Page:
When we went to a Jerry Goldsmith concert at Carnegie Hall, there
was such a long and loud demand for an encore that he and the
orchestra ending up repeating one of the pieces they had already
played.  [-ecl]


TOPIC: This Week's Reading (book comments by Evelyn C. Leeper)

(ISBN 978-0-393-04984-1) was published in 2001 and is "an expanded
version of three lectures ... delivered in October 1999."  While
Epstein was a major figure in the publishing industry, and the book
is a fascinating glimpse into various aspects of it, many things
Epstein says or predicts have turned out to be incorrect.

For example, he describes the origins of the "Library of America"
series of books, as well as its purpose: to keep in print "all of
American literature worth having."  However, he then says, "The
Library of America has now published substantially all the work for
which it was created and for which rights are available.  Its
obligation hereafter is to husband its resources so that this work
remains in print and accessible to readers, and to ensure that
funds are on hand for the publication of twentieth-century writers
as rights permit."  Here Epstein seems to have limited its ambit to
the nineteenth century, with only a nod to the twentieth century.
One wonders what he would think of the "Library of America" volumes
of Philip K. Dick and H. P. Lovecraft being published.

He also badly misjudges, which he described at the time
as "essentially a retail bookstore with sidelines in music, toys,
electronic gadgets, drugstore items, and so on."  And so it was at
the time, and even Epstein suggested, "Perhaps will
evolve into another kind of business, a brokerage for a variety of
goods and services or and advertising medium.  Perhaps it will
become an online distributor of electronic texts.  As its losses
grew, there was talk of 'leveraging its customer base,' jargon for
selling access to its millions to sellers of other products."
Prescient, you say?  But Epstein went on, "But Amazon's book buyers
may not be equally interested in other products while Amazon's
affiliated retailers will face the same low margins that afflict
Amazon itself."  He concluded that Amazon's business model could
not succeed.  I think he may have been wrong there.

(ISBN 978-0-393-24618-6) is written for a general audience, so
there is a lot of "anecdotal evidence."  He also presents results
of controlled experiments, but this has its problems.  The main
problem in studying animal intelligence (a.k.a. animal cognition)
is that we do not have a good definition of intelligence and how to
measure it.  Or of cognition, or of language, or of tools, tool-
using, and tool-making.  Or of self-awareness.  Of or most of the
"things" the scientists want to study.

Of course, the lack of solid definitions is due in part to the
strong desire of many (both scientists and non-scientists) in
making/keeping humans exceptional.  One need only look at the
evolution of the definition of language over the years--as people
found animals whose communication met all the requirements at time
X, new requirements were added.  The classic example, thought, is
that humans were once called "the only animal who uses tools."
When other animals (e.g., apes, corvids) were seen using tools, we
became "the only animal who makes tools."  When that failed, it
became "the only animal who makes tools ahead of time and carries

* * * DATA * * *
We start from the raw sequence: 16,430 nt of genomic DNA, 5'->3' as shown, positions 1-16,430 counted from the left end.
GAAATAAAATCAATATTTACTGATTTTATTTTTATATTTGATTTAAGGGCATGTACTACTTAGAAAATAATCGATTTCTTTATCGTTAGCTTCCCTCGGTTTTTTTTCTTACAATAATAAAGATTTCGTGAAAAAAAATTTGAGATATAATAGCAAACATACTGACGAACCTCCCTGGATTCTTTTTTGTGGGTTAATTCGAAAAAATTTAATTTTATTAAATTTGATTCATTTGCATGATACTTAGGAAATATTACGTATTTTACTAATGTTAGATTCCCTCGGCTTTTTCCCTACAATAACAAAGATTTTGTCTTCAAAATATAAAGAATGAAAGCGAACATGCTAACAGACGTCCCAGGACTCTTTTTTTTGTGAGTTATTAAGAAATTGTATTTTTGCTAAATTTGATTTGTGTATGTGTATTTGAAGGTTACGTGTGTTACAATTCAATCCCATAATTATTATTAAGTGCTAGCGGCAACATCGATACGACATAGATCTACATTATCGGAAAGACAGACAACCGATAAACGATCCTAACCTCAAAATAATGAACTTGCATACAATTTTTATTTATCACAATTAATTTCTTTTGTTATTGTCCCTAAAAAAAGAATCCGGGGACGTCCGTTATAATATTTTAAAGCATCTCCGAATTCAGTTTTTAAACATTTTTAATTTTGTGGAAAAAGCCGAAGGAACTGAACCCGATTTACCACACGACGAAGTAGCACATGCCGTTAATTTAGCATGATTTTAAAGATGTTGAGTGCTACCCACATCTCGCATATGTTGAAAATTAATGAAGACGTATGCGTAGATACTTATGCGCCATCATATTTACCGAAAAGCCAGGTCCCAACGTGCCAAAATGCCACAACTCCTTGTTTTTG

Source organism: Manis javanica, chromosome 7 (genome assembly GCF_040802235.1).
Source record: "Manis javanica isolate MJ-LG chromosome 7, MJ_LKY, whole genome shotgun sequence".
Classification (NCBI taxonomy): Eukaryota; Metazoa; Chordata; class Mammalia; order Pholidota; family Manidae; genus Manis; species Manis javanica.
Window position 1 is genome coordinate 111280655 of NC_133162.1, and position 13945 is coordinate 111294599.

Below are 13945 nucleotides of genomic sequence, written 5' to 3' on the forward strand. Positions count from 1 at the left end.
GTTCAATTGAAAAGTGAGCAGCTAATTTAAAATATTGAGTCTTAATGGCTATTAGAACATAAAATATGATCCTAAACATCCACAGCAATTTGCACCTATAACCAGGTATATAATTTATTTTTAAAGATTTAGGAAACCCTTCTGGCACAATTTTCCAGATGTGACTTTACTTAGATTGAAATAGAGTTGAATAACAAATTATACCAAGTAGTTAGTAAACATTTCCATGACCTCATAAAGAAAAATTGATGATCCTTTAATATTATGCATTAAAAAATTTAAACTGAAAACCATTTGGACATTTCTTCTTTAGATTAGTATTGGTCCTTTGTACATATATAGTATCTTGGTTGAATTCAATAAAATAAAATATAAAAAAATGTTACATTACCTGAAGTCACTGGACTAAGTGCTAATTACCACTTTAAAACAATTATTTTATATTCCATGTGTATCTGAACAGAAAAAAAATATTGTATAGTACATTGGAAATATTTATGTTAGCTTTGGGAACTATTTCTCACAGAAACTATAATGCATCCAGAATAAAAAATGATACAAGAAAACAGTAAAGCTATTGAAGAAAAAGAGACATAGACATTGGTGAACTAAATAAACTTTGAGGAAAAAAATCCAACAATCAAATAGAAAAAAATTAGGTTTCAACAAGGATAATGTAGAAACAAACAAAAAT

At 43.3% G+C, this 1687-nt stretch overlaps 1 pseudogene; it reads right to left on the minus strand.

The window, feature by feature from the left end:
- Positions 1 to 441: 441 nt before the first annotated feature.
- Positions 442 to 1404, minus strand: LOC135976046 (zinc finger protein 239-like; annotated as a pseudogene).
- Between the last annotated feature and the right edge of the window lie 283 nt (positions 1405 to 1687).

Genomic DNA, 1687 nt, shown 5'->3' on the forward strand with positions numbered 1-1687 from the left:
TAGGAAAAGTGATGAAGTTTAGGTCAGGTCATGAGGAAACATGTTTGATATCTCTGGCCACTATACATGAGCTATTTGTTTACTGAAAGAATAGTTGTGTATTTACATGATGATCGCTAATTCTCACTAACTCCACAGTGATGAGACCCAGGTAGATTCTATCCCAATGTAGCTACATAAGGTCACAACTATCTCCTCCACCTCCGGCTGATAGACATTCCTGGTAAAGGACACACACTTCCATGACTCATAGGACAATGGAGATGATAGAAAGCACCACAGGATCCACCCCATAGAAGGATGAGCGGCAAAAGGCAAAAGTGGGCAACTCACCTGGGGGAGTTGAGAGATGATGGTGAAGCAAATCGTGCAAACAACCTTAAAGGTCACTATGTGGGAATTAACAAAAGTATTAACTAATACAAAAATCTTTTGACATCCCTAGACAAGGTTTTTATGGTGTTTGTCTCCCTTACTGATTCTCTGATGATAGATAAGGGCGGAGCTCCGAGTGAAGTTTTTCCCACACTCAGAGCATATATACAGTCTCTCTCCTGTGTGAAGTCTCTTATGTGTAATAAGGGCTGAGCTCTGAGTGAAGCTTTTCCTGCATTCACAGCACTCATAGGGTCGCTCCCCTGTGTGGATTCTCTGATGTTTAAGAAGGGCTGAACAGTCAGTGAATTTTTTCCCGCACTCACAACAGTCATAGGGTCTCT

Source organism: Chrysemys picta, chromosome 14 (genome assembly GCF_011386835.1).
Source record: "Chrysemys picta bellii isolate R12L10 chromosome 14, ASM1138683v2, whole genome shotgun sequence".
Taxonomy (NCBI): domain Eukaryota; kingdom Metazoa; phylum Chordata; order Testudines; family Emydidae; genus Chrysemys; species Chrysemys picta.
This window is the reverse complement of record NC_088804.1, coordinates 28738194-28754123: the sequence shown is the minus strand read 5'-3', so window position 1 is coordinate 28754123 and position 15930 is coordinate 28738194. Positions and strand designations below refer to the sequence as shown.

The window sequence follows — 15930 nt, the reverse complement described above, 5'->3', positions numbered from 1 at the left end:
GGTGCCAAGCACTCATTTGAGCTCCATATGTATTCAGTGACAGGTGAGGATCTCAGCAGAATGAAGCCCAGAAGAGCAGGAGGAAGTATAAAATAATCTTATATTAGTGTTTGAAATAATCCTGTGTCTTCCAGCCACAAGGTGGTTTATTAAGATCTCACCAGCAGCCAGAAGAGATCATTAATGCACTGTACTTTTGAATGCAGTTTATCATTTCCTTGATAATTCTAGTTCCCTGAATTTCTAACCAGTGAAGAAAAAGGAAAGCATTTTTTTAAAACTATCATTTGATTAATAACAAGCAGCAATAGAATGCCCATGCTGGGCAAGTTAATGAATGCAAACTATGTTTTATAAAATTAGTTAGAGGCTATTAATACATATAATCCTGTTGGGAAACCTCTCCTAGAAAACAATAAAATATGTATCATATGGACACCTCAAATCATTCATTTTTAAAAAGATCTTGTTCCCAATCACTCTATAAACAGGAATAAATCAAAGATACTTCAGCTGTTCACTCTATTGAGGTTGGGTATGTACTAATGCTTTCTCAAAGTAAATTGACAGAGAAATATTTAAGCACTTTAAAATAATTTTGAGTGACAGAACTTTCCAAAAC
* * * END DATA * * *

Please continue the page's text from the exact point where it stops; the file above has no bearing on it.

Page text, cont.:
them around."  This also has proven to be false; someone once
claimed that the next revision would be, "the only animal that uses
a Black & Decker table saw."

(de Waal says whenever a student writes about "non-human
intelligence" he wants to write in the margin, "Why not non-hyena
intelligence or non-shark intelligence?"  Dividing intelligence
into "human" and "everything else" is not useful scientifically.)

In one study, border collies were listed as the most intelligent
dog species.  The owner of a dog whose species (Afghan hound) rated
much lower pointed out that this was because Afghans were
"independent-minded, stubborn, and unwilling to follow orders."
The list, he said, "was about obedience, not intelligence."

de Waal also notes that most of the tests which "proved" that
animals had no cognition, or self-awareness, or whatever, were
seriously flawed.  Elephants were given the mirror test for self-
awareness using a small mirror placed outside the bars of their
cage in such a way that they may not have been able to see their
faces in it.  They failed the test.  But when a large enough mirror
was placed *in* the cage (eliminating a double set of bars), they

Another example: experimenters claimed children and chimpanzees
were given the same test.  But the children were seated on their
mothers' laps, in the same room as the experimenter, who was the
same species as them.  The chimpanzees were alone on a chair on the
other side of a wire screen from the experimenter, who was *not*
the same species as them.

Yet another: testing wolves against dogs with tests that involve
interacting with, or taking cues from, humans (such as pointing
tests) is not impartial.  The dogs have all had much contact with
humans, while the wolves rarely have.  Wild wolves do poorly in
pointing tests; the few wolves raised by humans do as well as dogs.

These are just a few of the topics de Waal covers.  As I said, this
is a book for general audiences, not a scientific paper full of
tables of data, and as such, is certainly worthwhile for people
interested in "animal intelligence."  [-ecl]


                                           Mark Leeper

           There's no better feeling in the world than a warm pizza
           box on your lap.
                                           --Kevin James